The congregants of the oldest African-American church in the South, Emanuel African Methodist Episcopal Church, have the thoughts and prayers of people around the nation. As the many prayer vigils attest to, people are turning their thoughts away from the hate crime perpetrated and, instead, toward love for those who were killed and for their families and friends left with grief.
These demonstrations of love in response to hate may seem remarkable to some. But people of faith turn to what they know, what they have been helped by for perhaps generations – a universal and divine power, known as God, divine Love, that comforts those who mourn. For those of faith, prayer is the way to connect with the love of God that brings comfort and healing; it’s an answered prayer anchored in the beatitude “Blessed are they that mourn: for they shall be comforted” (Matthew 5:4). In this, Emanuel A.M.E. Church and those who join with them in prayer, are not united by murder; we are united by our love for each other and by our faith in one omnipotent power, God, divine good.
Our prayers today do not ignore the deep societal issues that engender these heinous acts, nor do they put aside the need for justice for the victims. Instead, our prayers rise together in a thorough rejection of hate crimes and all evil. And, ultimately it is the dissolution of hate that uproots destructive motives and forms of violence. A society motivated by Love excludes hate in every form.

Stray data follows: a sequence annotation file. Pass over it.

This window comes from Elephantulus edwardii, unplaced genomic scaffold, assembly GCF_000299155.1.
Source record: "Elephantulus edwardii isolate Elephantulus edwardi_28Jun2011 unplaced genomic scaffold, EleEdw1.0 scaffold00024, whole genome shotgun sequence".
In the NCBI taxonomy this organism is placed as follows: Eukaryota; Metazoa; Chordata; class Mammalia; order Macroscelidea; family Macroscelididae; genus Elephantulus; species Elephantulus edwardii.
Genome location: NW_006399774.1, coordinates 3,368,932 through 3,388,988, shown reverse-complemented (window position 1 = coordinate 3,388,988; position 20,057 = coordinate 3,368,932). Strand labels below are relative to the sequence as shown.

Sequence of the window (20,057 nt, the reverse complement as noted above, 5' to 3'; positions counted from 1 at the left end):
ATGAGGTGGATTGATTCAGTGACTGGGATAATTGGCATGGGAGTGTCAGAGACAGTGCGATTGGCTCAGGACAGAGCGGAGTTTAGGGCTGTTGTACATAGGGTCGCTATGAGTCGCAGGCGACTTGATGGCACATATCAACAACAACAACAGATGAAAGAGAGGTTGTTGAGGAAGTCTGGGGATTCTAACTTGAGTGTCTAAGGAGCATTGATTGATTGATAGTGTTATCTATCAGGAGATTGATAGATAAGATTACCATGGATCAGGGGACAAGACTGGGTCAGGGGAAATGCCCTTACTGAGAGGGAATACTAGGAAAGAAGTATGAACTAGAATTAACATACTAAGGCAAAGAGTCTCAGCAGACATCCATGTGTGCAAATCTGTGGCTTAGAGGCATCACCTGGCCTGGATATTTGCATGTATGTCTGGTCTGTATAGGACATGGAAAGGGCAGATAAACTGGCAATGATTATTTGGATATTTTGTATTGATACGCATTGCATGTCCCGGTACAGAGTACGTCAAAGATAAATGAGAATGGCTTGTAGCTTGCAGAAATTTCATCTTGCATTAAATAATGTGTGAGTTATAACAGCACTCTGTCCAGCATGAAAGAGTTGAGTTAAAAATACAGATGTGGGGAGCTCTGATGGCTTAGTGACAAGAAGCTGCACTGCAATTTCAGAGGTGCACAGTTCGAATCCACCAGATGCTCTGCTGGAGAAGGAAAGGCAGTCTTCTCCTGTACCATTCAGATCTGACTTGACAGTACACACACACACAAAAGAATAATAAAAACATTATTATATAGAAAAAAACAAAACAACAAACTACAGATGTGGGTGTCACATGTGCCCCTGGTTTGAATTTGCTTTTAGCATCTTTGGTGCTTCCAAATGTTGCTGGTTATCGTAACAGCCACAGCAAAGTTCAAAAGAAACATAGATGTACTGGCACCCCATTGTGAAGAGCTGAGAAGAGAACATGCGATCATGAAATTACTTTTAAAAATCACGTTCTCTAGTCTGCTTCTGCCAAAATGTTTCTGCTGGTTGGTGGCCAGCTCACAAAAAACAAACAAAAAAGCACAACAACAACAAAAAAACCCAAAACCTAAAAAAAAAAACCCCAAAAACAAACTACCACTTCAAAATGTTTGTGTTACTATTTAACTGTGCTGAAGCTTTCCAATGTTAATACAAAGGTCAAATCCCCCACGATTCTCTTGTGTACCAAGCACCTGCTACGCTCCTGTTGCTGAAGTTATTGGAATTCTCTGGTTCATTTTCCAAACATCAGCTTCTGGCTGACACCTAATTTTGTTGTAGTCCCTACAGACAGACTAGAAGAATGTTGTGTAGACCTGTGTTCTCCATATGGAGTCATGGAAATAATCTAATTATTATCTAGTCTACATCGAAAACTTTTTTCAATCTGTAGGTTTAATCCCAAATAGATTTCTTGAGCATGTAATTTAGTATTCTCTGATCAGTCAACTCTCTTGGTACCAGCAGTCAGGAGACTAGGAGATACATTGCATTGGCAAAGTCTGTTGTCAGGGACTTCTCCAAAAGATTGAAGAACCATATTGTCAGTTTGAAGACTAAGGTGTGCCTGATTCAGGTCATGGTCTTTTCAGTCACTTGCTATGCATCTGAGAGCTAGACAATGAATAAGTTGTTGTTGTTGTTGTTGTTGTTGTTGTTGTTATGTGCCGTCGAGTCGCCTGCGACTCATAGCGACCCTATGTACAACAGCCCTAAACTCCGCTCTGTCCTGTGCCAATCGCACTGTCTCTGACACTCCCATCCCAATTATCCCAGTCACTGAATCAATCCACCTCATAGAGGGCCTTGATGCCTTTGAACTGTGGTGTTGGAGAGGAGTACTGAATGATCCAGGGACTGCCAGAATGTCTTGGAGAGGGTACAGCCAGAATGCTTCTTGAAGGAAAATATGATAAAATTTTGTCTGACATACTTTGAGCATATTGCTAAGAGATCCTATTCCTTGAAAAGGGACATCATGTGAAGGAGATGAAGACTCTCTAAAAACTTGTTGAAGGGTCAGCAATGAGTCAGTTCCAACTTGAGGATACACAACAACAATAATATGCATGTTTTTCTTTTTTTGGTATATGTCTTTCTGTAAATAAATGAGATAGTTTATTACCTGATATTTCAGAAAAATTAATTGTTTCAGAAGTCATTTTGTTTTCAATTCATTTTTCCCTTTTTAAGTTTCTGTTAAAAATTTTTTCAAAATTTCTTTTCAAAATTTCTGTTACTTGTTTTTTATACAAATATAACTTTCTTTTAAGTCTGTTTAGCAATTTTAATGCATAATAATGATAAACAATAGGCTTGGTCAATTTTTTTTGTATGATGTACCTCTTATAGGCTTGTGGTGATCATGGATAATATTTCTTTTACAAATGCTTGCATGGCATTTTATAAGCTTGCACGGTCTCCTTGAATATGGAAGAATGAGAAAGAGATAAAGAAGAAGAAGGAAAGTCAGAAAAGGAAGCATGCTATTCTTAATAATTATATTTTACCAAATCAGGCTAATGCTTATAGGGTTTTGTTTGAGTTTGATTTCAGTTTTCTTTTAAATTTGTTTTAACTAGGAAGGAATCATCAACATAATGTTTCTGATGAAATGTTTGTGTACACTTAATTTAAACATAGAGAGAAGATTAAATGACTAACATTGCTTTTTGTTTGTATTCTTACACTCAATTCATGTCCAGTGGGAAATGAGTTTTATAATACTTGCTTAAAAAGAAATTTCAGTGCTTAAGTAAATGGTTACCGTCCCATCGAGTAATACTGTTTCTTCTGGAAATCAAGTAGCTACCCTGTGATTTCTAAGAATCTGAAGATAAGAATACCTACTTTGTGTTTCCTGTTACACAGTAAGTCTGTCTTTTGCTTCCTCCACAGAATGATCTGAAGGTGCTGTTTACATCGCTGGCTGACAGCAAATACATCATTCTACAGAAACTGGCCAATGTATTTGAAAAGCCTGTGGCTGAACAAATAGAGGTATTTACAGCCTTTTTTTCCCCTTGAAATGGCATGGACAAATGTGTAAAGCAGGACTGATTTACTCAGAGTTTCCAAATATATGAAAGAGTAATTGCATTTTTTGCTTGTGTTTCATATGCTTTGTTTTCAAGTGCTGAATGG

It was Christ Jesus who proved, beyond doubt, that faith in God, divine Love, is not a mere human hope, he “proved ... Love to be the master of hate,” as the Discoverer and Founder of Christian Science, Mary Baker Eddy, explains in her book “Science and health with Key to the Scriptures,” on page 44. Writing of Love as supreme in power and of the impotence of hate, she says, “Human hate has no legitimate mandate and no kingdom” (Science and Health, p. 454). It is by this fact that our prayers find a sure basis: the illegitimacy of hate and the supreme power of Love.
Jesus taught that as children of divine Love, we are drawn to do good and not evil; that we show our true nature in our love for one another. This truth of our identity as children of Love is within us and enables us to defeat the scourge of hate crime. By expressing the love of God, we are impelled and strengthened to conquer hate.
Within our deepest prayers, our most earnest affirmations of the truth Christ Jesus shows us of God’s love and our ability to live as children of Love, we pray arm in arm with our brothers and sisters of all races, of all faiths. Our prayers for those in Charleston and for the nation might include what is given in Ephesians: “That he would grant you, according to the riches of his glory, to be strengthened with might by his Spirit in the inner man; that Christ may dwell in your hearts by faith; that ye, being rooted and grounded in love, may be able to comprehend with all saints what is the breadth, and length, and depth, and height; and to know the love of Christ, which passeth knowledge, that ye might be filled with all the fulness of God” (3:16-19).